Diagnostic Imaging of the Lumbar Spine

Original Editor - Jigs Coligado

Top Contributors - Melissa Coetsee, Jigs Coligado, Kim Jackson and Lucinda hampton  

Introduction[edit | edit source]

Diagnostic imaging can be an important component of the assessment process. Imaging assists physiotherapists in screening for critical conditions and in defining musculoskeletal disorders. There has however been a major shift in guidelines on the way imaging is used in patients presenting with low back pain - in the past it was regarded as routine, but the evidence has challenged this practice.[1] Imaging of the lower back is now only recommended for a small percentage of patients, but despite this unnecessary imaging still persists in clinical practice.[1][2]

A general article on diagnostic imaging for Physical Therapist can be accessed in Physiopedia where MRI, X-rays, CT scans, and bone scans are discussed.

Imaging Used[edit | edit source]

Diagnostic ultrasound and X-rays are the most common forms of imaging requested by physiotherapists.[3] This page will cover the four diagnostic imaging modalities commonly used in lumbar spine disorders.

Radiograph (x-rays)[edit | edit source]

Lumbar X-ray

Considered as a first-line imaging modality for suspected disorders of musculoskeletal origin.[4]  A general description can be accessed in a Physiopedia page about x-rays

X-rays can evaluate lumbar alignment, vertebral body and disc space size, bone space and alignment, and gross evaluation of soft tissue structures. Clinically, x-rays are capable of detecting lumbar spine dislocations and fractures and can also be used to monitor fracture healing.[4]

Diagnostic Ultrasound[edit | edit source]

Ultrasound is a cross-sectional imaging method that uses sound waves reflected off tissue interfaces. It allows imaging of muscles while moving or applying resistance, as well as stress testing of ligaments. It is the quickest and least invasive examination of tissues close to the skin surface of the lumbar region, including cortical outline of lumbar vertebra, paralumbar muscles and tendons, spinal ligaments, intervertebral discs, and nerves.[5]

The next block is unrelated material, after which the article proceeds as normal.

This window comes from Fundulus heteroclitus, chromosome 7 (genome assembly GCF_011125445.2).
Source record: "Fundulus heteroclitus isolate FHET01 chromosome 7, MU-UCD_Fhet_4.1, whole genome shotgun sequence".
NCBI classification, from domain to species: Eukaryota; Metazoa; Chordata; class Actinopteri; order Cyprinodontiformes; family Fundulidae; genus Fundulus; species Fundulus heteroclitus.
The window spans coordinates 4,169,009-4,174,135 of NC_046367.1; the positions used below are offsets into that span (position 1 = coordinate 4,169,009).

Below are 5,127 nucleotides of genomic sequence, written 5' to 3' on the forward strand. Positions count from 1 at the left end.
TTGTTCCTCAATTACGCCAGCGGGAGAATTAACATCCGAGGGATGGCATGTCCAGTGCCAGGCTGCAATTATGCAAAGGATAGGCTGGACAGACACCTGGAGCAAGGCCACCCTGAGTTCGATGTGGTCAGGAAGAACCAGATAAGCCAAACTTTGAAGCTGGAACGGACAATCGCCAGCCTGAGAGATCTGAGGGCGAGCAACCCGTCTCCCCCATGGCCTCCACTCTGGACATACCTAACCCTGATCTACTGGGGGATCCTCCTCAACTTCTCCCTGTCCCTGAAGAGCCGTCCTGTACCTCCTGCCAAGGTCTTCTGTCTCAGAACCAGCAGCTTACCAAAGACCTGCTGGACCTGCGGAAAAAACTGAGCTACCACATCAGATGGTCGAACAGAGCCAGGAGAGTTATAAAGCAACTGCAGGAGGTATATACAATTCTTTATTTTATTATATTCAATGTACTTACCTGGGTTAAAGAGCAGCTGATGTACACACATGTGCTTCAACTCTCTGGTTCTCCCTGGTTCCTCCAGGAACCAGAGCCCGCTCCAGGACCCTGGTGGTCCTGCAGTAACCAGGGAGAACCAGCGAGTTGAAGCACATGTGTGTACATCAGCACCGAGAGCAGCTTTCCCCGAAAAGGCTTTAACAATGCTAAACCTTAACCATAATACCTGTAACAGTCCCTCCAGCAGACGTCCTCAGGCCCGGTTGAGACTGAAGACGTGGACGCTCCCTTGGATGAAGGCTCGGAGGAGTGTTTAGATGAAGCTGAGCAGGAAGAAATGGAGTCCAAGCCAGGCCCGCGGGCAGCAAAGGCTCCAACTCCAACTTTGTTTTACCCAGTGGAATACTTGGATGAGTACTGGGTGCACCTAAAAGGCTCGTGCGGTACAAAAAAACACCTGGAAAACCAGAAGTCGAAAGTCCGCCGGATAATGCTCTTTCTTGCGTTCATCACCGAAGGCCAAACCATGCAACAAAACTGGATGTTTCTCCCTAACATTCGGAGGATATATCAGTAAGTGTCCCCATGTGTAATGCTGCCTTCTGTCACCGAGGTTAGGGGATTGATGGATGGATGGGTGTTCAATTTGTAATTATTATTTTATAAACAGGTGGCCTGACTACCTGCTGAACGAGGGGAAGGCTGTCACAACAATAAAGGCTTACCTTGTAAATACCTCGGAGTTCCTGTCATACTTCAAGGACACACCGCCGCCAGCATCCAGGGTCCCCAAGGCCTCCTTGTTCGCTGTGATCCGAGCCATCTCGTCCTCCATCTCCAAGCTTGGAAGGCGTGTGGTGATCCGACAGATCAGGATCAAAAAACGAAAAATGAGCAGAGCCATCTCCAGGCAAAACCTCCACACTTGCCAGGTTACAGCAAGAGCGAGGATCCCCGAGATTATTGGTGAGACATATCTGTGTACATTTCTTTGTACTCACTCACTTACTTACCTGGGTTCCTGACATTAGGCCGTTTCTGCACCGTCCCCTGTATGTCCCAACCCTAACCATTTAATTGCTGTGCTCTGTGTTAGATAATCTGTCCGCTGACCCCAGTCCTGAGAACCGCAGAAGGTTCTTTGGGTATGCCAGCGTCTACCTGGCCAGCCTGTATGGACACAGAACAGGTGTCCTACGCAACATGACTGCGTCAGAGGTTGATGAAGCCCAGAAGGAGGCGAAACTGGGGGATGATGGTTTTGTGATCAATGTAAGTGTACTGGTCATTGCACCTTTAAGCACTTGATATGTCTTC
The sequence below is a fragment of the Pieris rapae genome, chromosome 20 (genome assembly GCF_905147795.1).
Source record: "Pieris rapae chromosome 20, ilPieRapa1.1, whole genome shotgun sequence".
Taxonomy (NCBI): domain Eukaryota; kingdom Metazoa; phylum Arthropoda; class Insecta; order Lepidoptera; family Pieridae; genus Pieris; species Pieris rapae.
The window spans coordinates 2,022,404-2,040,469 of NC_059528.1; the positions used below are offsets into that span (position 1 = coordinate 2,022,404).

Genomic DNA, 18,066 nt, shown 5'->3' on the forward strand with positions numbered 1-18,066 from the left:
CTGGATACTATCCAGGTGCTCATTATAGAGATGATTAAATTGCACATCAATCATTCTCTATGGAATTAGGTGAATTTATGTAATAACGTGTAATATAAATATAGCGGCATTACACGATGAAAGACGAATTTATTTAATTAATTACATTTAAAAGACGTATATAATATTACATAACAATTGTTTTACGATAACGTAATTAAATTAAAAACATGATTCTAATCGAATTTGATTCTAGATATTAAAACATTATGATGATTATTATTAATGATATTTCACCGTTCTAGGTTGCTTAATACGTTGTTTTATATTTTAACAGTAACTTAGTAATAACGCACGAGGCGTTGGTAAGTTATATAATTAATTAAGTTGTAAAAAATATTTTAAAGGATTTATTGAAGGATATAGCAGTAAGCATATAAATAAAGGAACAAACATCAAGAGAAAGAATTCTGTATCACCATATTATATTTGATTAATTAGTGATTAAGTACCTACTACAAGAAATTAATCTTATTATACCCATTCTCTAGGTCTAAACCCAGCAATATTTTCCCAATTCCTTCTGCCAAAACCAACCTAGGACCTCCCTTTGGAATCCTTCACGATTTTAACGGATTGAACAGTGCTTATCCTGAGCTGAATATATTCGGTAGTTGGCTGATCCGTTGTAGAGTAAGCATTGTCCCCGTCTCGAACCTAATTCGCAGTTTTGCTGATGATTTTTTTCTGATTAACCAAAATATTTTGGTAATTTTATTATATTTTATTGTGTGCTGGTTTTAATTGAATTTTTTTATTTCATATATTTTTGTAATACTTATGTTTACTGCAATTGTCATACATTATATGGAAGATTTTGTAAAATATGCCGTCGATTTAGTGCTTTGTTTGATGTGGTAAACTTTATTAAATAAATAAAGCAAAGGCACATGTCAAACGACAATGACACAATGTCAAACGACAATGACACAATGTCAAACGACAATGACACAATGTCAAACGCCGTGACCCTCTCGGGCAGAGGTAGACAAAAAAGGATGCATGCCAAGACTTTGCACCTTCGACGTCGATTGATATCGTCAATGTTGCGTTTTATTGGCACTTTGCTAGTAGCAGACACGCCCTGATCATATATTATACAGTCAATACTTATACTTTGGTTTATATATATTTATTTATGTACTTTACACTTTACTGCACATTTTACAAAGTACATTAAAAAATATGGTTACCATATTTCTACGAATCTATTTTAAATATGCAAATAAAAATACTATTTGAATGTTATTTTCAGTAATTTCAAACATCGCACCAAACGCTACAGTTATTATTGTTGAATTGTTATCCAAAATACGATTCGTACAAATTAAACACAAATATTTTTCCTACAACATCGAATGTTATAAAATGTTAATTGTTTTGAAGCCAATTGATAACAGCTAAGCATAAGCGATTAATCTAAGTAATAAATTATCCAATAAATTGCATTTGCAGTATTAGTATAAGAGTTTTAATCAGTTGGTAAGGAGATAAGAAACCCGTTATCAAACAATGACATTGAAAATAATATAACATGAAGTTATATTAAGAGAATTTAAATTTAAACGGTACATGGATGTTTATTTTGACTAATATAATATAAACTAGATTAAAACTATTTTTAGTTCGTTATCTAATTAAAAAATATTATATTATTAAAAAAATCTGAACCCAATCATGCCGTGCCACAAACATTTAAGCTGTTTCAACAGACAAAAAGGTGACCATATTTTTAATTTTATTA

Clinically it is capable of detecting[5]:

  • Tears of the paralumbar muscles, tendons, and ligaments
  • Degenerative changes of tendons and paralumbar muscles
  • Neuropathies of lumbar spinal nerves
  • Inflammatory arthritis affecting the lumbar spine
  • Cysts in the lumbar region

Magnetic Resonance Imaging (MRI)[edit | edit source]

Lumbar MRI

MRI scans can help differentiate between traumatic, inflammatory, degenerative and neoplastic causes of lower back pain.[4]  Tumours and cauda equina syndrome can also be evaluated through MR imaging. It is the best form of imaging to investigate soft tissue and neural structures of the spine. For a more in depth description see the page on MRI.

Clinical uses include detection of lumbar disc herniation, soft tissue injuries, lumbar vertebra pathology (including tumours) as well as stress fractures.[5]It is however not routinely indicated.

Computed Tomography[edit | edit source]

This modality can evaluate complex trauma and bony abnormalities of the lumbar region.[4] CT scan is described in a Physiopedia page. CT scans provide detailed, digital cross-sectional images of the body relatively free from the superimposition of the different tissues. Clinically the modality can detect fractures of the lumbar spine, especially complex fractures, arthritic changes of the lumbar vertebra, and lumbar spinal stenosis.[5]CT scans do however result in exposure to harmful radiation and should be used sparingly.

CT of lumbar vertebrae with spondylolysis

Caution with Imaging[edit | edit source]

Although advances in medical imaging have come with various benefits, the research has indicated that careful reasoning needs to be exercised when referring for imaging, and when interpreting and conveying results. Factors to consider include asymptomatic findings, iatrogenic effect and radiation exposure.

Asymptomatic Findings[edit | edit source]

Findings of degenerative changes in the spine are very common in asymptomatic individuals, especially with increasing age. It can therefore be concluded that many such findings may in fact be normal (not pathological) and may not be associated with pain. Even in symptomatic patients, degenerative findings do not always correlated with pain.

It is important to always consider the patient's clinical presentation, age and objective assessment when interpreting imaging results.[6]

Common MRI findings in asymptomatic patients[6]
Image finding Prevalence rates by age
30y 40y 50y 60y 70y 80y
Disc degeneration 52% 68% 80% 88% 93% 96%
Disc height loss 34% 45% 56% 67% 76% 84%
Disc bulge 40% 50% 60% 69% 77% 84%
Disc protrusion 31% 33% 36% 38% 40% 43%
Annular fissure 20% 22% 23% 25% 27% 29%
Facet degneration 9% 18% 32% 50% 69% 83%
Spondylolisthesis 5% 8% 14% 23% 35% 50%

A Systematic Review on Lumbar MRI results in adults younger that 50y, found the following[7]: